"Cudjo meetee de people at de gate and tellee dem, 'You see de rattlesnake in de woods?' Dey say 'Yeah.' I say 'If you bother wid him, he bite you. If you know de snake killee you why you bother wid him? Same way with my boys, you unnerstand me.'"
With these words, Cudjo Lewis—né Oluale Kossula—explains his child-rearing philosophy to an upstart anthropologist named Zora Neale Hurston in 1927. Captured by a neighboring tribe as a young adult in Africa, purchased by whites, and smuggled to U.S. soil 50 years after the Atlantic slave trade was outlawed, Lewis was freed just five years later in the wake of the Civil War and went on to have a family, found a town, and grow old in the Jim Crow era.
And at the end of his long, eventful life, a young Hurston showed up at his door hoping to glean his story. She courted him with peaches and delousing powder. He was poor and alone. She was not yet the author of that high school lit class staple, Their Eyes Were Watching God.
Barracoon: The Story of the Last "Black Cargo" is Hurston's remarkable rendition of Lewis' oral history, which she gathered over several months of visits. It is all the more remarkable for having been buried for nearly a century after its completion; the gatekeepers of the Harlem Renaissance deemed both its political and its artistic choices unacceptably heterodox. Hurston's focus on conflict between blacks as well as her anti-government espousal of black self-sufficiency sat badly with the intelligentsia of the time. It is a conflict that, tragically, is still being echoed in today's headlines and popular culture.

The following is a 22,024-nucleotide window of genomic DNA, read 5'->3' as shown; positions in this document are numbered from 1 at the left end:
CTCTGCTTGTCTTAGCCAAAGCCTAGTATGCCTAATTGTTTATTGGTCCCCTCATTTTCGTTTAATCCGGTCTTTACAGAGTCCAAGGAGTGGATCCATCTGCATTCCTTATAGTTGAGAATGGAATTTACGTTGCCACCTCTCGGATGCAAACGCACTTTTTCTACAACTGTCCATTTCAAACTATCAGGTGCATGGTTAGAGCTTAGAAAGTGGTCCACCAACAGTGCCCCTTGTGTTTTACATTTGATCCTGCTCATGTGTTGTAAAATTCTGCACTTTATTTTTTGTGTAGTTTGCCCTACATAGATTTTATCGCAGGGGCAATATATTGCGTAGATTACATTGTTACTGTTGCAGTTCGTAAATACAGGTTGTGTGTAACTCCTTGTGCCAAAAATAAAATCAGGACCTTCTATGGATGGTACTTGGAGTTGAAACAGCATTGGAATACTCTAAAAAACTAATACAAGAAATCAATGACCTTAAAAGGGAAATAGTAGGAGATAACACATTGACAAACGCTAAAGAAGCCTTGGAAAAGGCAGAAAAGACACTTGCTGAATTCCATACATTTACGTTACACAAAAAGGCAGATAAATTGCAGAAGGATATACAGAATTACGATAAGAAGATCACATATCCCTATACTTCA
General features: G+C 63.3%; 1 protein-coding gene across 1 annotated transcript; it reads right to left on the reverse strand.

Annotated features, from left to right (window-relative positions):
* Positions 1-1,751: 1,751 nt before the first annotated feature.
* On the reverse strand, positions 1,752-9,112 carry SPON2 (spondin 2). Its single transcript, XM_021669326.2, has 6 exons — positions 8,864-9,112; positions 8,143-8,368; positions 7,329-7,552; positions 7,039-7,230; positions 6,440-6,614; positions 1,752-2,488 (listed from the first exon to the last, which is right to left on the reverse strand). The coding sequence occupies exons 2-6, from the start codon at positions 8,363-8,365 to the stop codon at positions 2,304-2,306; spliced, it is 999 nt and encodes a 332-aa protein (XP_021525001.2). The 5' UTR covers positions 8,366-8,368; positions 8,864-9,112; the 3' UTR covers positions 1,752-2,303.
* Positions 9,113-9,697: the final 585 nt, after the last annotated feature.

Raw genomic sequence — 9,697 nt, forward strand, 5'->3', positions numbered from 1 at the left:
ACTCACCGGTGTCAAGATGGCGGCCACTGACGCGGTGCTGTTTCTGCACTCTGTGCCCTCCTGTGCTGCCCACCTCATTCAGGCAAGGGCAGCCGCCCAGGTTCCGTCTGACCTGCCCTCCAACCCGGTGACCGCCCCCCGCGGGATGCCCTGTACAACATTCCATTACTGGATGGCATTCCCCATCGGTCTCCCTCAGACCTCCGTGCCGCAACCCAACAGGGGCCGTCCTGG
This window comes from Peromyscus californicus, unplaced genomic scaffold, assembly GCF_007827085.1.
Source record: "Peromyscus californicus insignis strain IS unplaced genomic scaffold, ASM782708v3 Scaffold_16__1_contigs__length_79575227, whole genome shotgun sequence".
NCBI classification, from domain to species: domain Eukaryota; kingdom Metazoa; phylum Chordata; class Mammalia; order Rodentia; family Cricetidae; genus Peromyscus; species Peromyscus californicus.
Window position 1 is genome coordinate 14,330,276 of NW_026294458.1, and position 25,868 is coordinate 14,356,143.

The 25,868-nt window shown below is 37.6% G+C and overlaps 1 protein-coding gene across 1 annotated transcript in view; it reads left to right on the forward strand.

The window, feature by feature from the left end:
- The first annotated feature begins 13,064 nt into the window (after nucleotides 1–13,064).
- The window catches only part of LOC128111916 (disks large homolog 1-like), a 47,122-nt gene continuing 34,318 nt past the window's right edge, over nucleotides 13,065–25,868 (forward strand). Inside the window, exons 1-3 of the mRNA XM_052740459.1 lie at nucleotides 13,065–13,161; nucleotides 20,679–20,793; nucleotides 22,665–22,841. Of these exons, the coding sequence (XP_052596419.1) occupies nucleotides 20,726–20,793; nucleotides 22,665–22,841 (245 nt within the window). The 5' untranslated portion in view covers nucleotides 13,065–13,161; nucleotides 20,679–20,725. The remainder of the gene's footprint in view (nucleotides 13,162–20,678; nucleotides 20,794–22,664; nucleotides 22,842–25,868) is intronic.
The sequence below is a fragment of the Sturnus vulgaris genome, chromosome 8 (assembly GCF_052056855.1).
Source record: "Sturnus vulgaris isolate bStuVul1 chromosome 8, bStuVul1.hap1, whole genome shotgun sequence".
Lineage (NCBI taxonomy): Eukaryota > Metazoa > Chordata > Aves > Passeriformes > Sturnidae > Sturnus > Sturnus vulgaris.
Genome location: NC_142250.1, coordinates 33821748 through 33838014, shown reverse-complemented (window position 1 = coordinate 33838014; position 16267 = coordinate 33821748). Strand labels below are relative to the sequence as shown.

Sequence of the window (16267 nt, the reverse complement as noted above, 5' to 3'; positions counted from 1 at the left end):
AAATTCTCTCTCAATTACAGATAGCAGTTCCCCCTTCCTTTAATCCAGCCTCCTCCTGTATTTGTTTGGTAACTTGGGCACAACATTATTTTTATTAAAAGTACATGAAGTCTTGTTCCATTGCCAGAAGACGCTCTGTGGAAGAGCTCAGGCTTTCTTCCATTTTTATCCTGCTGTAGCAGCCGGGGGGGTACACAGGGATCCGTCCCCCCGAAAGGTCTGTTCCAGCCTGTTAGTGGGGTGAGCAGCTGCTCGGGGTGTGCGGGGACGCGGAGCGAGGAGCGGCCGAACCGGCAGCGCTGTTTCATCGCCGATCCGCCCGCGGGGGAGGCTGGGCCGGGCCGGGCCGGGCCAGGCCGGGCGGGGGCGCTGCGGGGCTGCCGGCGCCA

The phrase black bodies has recently gained currency as a way to evoke how black people have been (and still are) too often reduced to little more than their physical selves. Hurston writes that we know so little of the experience of the enslaved because "the thoughts of 'black ivory' had no market value"—a mistake she went looking to remedy before it was too late.
In Barracoon, Lewis' sense of himself as a body is palpable and modern. His heart and mind always seem to be somewhere outside of his beleaguered physical self. But he is haunted by his inability, even as a free man, to protect the bodies of his family—both his slaughtered relations in Africa and his sons in America, targeted not only for their blackness by whites but for their Africanness by other blacks. Teaching his sons to be rattlesnakes is his only choice, as far as Lewis is concerned. But it is also a fatal one. A sheriff's deputy shoots Cudjo Jr. in the throat, taking aim from behind a butcher's cart where he is cowering in response to the family's reputation as fighters.